AS PERVASIVE a problem as sex trafficking is in the Philadelphia region, experts in the field say that gaps in services for victims and local funding make handling the tough cases even more challenging.

Assistant U.S. Attorney Michelle Morgan, who prosecutes sex-trafficking cases in U.S. District Court in Philadelphia, said she and her colleagues are constantly faced with the daunting question of how to help victims during their abusers' trials and postconviction - and too often, there is simply no place to send them for the help they need.

"This problem isn't simply about drug rehab," she said. "It's about sexual trauma in combination with drug abuse, so your standard drug program is not going to tap into the sexual-trauma issue, which is really what is the impetus for the drug use.

"Until there are programs that are tailored to that particular combination of problems, I think these girls are going to be shortchanged by social services and . . . not get the improvement they need."

One program in the city, Dawn's Place, offers services for adult women who were sexually exploited. But Dawn's has a limited number of beds and does not accept juvenile clients.

Covenant House Pennsylvania, a crisis center in Germantown, offers shelter and other services for homeless and abused youths 21 and younger, but Hugh Organ, who served as director there until June, estimated that less than 10 percent of the youths served by Covenant House are victims of trafficking.

The Philadelphia District Attorney's Office said that although prosecutors from the Family Violence and Sexual Assault Unit regularly apply for grants and other funding to pour more resources into sex-trafficking investigations, there isn't nearly enough money to dedicate the time and personnel it requires.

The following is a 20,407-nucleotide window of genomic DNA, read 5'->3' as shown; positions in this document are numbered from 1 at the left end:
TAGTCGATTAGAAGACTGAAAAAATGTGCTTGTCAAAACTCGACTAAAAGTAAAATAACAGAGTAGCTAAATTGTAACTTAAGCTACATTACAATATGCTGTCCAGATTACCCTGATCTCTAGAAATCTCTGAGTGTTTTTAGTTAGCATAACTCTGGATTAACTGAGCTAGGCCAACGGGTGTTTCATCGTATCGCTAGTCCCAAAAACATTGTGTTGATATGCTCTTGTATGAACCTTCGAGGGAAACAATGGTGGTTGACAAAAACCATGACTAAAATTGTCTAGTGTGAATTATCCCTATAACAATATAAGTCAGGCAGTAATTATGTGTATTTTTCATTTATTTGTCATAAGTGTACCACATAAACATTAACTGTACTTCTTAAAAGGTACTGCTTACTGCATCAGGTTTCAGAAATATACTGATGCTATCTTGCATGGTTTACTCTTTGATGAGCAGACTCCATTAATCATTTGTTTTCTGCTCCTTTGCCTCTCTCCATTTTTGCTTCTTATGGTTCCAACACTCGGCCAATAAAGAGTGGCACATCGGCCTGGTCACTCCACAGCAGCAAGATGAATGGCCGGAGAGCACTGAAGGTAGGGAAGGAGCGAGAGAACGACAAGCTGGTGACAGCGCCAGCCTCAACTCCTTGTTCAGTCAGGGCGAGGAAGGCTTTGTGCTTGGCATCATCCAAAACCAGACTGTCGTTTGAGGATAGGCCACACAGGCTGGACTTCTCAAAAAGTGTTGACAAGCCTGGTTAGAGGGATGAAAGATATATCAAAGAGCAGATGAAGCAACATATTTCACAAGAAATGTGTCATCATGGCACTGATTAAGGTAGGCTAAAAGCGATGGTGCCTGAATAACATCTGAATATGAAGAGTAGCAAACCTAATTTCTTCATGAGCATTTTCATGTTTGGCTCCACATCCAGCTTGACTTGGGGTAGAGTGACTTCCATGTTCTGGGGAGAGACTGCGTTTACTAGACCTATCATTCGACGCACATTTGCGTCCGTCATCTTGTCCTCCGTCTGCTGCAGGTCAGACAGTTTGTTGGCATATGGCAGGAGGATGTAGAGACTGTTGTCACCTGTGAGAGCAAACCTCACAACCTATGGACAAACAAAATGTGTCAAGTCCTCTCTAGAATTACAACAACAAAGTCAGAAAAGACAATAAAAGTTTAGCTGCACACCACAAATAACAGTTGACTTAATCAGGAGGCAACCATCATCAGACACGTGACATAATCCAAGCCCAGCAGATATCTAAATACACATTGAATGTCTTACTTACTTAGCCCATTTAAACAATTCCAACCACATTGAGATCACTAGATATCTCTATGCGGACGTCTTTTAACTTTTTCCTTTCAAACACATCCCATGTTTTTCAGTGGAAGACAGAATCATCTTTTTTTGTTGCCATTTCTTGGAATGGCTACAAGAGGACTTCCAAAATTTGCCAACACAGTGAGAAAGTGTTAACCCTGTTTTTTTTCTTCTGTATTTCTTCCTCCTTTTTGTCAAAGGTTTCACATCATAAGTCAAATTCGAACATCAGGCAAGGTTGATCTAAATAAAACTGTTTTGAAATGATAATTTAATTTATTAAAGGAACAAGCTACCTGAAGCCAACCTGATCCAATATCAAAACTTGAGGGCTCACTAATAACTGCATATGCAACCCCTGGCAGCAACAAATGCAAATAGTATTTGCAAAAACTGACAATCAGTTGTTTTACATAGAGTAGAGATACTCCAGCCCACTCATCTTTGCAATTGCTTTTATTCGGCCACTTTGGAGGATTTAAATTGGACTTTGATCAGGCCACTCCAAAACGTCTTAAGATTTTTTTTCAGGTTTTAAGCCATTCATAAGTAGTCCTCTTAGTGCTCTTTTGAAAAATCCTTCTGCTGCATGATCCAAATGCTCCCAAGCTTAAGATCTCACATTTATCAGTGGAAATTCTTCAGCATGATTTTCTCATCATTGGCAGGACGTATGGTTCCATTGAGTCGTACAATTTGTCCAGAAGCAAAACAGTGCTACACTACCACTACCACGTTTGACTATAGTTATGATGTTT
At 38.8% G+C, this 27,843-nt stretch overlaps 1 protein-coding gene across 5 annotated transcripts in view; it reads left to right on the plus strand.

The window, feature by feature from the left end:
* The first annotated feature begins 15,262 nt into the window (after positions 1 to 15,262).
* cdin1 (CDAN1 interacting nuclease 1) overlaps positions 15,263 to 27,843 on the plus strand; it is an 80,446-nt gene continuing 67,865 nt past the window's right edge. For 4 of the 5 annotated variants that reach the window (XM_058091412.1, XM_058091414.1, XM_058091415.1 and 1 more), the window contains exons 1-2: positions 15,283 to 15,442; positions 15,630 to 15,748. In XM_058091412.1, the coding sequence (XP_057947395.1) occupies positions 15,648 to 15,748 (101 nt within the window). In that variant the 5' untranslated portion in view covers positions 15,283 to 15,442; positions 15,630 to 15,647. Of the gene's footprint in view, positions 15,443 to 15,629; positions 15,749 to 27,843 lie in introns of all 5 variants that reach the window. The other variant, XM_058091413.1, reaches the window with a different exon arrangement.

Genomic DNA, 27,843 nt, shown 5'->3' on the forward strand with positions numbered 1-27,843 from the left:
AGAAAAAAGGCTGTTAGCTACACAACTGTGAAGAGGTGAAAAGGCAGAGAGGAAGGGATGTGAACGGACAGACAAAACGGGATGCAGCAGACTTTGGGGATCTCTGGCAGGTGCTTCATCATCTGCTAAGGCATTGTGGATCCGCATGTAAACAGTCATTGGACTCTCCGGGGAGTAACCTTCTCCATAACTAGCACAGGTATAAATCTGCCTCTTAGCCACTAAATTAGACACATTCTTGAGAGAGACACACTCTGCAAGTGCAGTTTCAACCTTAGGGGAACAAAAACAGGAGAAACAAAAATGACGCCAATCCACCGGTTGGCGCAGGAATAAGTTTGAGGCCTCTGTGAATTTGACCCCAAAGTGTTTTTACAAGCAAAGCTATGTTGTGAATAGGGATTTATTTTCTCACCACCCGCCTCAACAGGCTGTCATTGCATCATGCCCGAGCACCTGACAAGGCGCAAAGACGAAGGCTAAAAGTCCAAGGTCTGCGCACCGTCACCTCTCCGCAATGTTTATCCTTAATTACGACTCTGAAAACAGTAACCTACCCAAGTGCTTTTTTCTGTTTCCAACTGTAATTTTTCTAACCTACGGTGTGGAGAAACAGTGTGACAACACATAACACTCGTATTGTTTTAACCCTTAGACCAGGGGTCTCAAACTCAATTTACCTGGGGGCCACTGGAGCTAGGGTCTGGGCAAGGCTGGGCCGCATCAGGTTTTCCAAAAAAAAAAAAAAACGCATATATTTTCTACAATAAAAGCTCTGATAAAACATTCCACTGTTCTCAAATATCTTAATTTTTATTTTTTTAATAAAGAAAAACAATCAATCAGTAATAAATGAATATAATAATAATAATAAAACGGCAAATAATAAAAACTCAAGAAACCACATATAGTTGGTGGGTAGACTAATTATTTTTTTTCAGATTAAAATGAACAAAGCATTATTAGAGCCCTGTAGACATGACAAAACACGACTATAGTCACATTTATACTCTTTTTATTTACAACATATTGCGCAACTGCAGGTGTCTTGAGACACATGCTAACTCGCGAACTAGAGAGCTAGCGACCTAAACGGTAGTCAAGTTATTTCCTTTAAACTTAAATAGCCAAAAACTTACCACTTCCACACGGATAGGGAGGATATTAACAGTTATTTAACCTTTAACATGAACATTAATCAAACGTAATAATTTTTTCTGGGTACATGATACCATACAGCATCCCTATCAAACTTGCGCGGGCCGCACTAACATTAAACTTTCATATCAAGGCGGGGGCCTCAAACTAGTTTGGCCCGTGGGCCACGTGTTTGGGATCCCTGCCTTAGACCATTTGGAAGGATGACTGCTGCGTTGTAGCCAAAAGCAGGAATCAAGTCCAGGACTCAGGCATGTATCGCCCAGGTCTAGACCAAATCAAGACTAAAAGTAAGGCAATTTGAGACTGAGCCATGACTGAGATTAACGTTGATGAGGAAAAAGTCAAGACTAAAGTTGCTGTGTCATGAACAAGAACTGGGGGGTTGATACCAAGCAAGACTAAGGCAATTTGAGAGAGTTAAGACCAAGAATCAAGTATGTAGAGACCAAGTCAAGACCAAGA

"The difficulty is we don't have any specific funding to focus on this," said James Carpenter, chief of the Family Violence and Sexual Assault Unit. "It's very difficult to do this when we're also prosecuting every case of child rape, adult rape, child porn, Megan's Law registration, and every case of domestic violence, which is 100,000 calls a year, with 18 prosecutors."

Carpenter said the D.A.'s office's partnership with federal authorities helps - but only in cases that rise to the federal level. Resources to proactively investigate sex-trafficking cases and put a coordinated response in place for investigations aren't there, he said.

We've told the funders, we've told the Justice Department - we are in a major trafficking area," he added.

"They're not looking at it from a perspective of how many victims will actually be protected.

"So it sort of becomes, 'Look what we've stumbled on, isn't this horrible?' And somehow we're able to put together without any resources, without a task force. . . . But there are hundreds of other girls in that situation."